Of particular importance for routine use in clinical practice is the interpretability of biomarkers7. Many recently developed methods rely heavily on machine learning techniques, e.g. learned manifolds34,49, multiple instance learning50, or region grading51. Even though these methods are often highly accurate, the interpretation of their results can be difficult, and this impedes their adoption into clinical practice. Thus, it is desirable to calculate biomarkers that are easy to interpret, but at the same time as informative as features obtained through such sophisticated machine learning techniques. A further overview can be found in numerous surveys1,3,7,12,52.

In this manuscript we employ multi-atlas label propagation with expectation-maximisation based refinement (MALPEM)53, a state-of-the-art automatic segmentation method for robust segmentation of whole-brain MR images into 138 distinct anatomical structures. Johnson et al.54 recently validated a number of established segmentation methods (SPM31,55, ANTs Atropos56, MALP-EM53,57, FSL FAST58, FreeSurfer59) in the context of Huntington’s disease and found that “MALP-EM appeared to be the most visually accurate tool, […]”. In 2015, an entry based on MALPEM won a third prize in the CADDementia disease classification challenge held in conjunction with MICCAI52. We applied MALPEM to a set of 5074 images of the Alzheimer’s Disease Neuroimaging Initiative (ADNI) cohort with the goal to identify biomarkers that characterize the whole brain, specifically structural volumes and atrophy rates. Our main contributions are:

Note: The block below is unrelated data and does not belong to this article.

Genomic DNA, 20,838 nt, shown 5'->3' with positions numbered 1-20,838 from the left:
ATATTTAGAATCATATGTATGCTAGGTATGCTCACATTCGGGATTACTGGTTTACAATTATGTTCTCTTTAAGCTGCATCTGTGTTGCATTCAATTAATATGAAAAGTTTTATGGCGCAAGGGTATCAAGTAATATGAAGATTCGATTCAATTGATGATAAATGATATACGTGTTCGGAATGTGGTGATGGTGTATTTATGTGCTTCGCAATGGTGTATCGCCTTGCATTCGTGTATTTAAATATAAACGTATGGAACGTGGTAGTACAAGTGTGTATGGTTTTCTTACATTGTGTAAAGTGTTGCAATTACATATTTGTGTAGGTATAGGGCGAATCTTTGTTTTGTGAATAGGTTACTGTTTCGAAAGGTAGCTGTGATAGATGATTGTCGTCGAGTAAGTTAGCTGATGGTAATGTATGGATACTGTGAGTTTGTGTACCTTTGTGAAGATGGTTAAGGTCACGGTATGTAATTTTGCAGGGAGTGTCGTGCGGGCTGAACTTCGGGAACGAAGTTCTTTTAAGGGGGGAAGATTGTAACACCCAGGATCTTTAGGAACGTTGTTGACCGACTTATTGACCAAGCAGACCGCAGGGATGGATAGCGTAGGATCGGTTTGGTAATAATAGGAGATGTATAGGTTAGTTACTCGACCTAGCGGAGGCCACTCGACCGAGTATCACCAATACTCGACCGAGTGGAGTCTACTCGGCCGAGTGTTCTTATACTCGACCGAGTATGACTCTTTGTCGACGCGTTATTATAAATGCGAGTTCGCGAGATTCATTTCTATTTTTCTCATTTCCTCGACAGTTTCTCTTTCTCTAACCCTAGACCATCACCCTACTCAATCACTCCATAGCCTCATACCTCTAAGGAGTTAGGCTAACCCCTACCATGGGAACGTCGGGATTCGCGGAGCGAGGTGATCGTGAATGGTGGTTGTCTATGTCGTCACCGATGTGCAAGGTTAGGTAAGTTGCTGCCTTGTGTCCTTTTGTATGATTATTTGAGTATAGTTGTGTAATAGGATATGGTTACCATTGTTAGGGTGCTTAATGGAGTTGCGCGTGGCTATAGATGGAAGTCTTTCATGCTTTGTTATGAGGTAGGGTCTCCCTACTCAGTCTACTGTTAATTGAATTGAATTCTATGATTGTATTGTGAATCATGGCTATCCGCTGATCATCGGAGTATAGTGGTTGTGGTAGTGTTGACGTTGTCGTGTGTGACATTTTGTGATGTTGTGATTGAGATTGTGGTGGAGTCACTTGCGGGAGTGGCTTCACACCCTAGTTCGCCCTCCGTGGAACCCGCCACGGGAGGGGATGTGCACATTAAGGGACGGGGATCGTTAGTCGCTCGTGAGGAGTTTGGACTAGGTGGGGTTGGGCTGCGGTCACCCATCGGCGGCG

• We confirm the accuracy and robustness of MALPEM/MALPEM4D in a cross-sectional/longitudinal study based on a large number of images from the ADNI database.

  • We assess the quality of extracted biomarkers with a clear clinical interpretation (volumes/atrophy rates) and show that their discriminative value is on par with published literature in the context of AD.

  • We share the employed methodology for brain extraction (pincram) and segmentation (MALPEM, MALPEM4D) as open source projects. The validated methodology can readily be applied to other imaging cohorts.

  • We share quality-checked brain masks, structural segmentations and extracted biomarkers for 5074 ADNI images with the community. This resource holds great potential for a deeper analysis and enables training of sophisticated model-based approaches by interested research groups.


Cross-sectional analysis

In a cross-sectional analysis, we investigated the potential to discriminate AD disease stages based on the volumes of individual brain regions. An example segmentation result of a healthy control subject and a patient diagnosed with AD is shown in Fig. 2. The distribution of the measured s of six selected structures is shown in Fig. 3 for the four disease groups: HC, stable MCI (sMCI), pMCI and AD. The reduced GM volume of structures in the medial temporal lobe and the increased ventricular volume in patients with AD is apparent. All cross-sectional volumetric measurements were corrected for the nuisance variables subject age, gender, and intracranial. In the following, these corrected volumes will be employed to investigate their potential to classify relevant disease stages in AD.

Figure 2
figure 2

Example cross-sectional segmentation results of a patient diagnosed with AD (ADNI_018_S_0286, male, 66 years of age) in axial (left), coronal (middle) and sagittal (right) view-plane.